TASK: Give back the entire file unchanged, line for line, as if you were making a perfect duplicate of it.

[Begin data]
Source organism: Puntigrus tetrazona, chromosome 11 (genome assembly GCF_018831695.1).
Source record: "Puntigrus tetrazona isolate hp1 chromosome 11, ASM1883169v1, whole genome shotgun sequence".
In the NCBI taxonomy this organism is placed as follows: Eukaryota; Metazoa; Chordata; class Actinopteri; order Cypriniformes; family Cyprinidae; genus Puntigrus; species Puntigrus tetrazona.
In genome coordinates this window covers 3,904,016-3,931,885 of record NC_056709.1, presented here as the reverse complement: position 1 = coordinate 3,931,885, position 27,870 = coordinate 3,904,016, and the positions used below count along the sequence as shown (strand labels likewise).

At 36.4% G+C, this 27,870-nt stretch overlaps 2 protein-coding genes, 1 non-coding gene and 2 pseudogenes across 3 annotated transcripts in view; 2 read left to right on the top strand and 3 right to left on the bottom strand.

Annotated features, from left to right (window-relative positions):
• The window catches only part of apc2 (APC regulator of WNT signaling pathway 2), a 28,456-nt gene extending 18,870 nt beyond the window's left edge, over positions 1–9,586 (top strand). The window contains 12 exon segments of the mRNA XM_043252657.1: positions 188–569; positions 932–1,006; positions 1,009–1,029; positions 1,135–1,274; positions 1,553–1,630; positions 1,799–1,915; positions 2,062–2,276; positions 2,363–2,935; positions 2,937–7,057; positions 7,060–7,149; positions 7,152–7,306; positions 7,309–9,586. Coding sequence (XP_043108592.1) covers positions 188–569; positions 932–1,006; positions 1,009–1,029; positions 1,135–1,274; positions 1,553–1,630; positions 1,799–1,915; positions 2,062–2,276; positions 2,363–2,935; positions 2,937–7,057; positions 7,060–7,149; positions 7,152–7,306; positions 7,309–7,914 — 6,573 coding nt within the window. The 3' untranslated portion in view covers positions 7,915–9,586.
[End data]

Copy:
Source organism: Puntigrus tetrazona, chromosome 11 (genome assembly GCF_018831695.1).
Source record: "Puntigrus tetrazona isolate hp1 chromosome 11, ASM1883169v1, whole genome shotgun sequence".
In the NCBI taxonomy this organism is placed as follows: Eukaryota; Metazoa; Chordata; class Actinopteri; order Cypriniformes; family Cyprinidae; genus Puntigrus; species Puntigrus tetrazona.
In genome coordinates this window covers 3,904,016-3,931,885 of record NC_056709.1, presented here as the reverse complement: position 1 = coordinate 3,931,885, position 27,870 = coordinate 3,904,016, and the positions used below count along the sequence as shown (strand labels likewise).

At 36.4% G+C, this 27,870-nt stretch overlaps 2 protein-coding genes, 1 non-coding gene and 2 pseudogenes across 3 annotated transcripts in view; 2 read left to right on the top strand and 3 right to left on the bottom strand.

Annotated features, from left to right (window-relative positions):
• The window catches only part of apc2 (APC regulator of WNT signaling pathway 2), a 28,456-nt gene extending 18,870 nt beyond the window's left edge, over positions 1–9,586 (top strand). The window contains 12 exon segments of the mRNA XM_043252657.1: positions 188–569; positions 932–1,006; positions 1,009–1,029; positions 1,135–1,274; positions 1,553–1,630; positions 1,799–1,915; positions 2,062–2,276; positions 2,363–2,935; positions 2,937–7,057; positions 7,060–7,149; positions 7,152–7,306; positions 7,309–9,586. Coding sequence (XP_043108592.1) covers positions 188–569; positions 932–1,006; positions 1,009–1,029; positions 1,135–1,274; positions 1,553–1,630; positions 1,799–1,915; positions 2,062–2,276; positions 2,363–2,935; positions 2,937–7,057; positions 7,060–7,149; positions 7,152–7,306; positions 7,309–7,914 — 6,573 coding nt within the window. The 3' untranslated portion in view covers positions 7,915–9,586.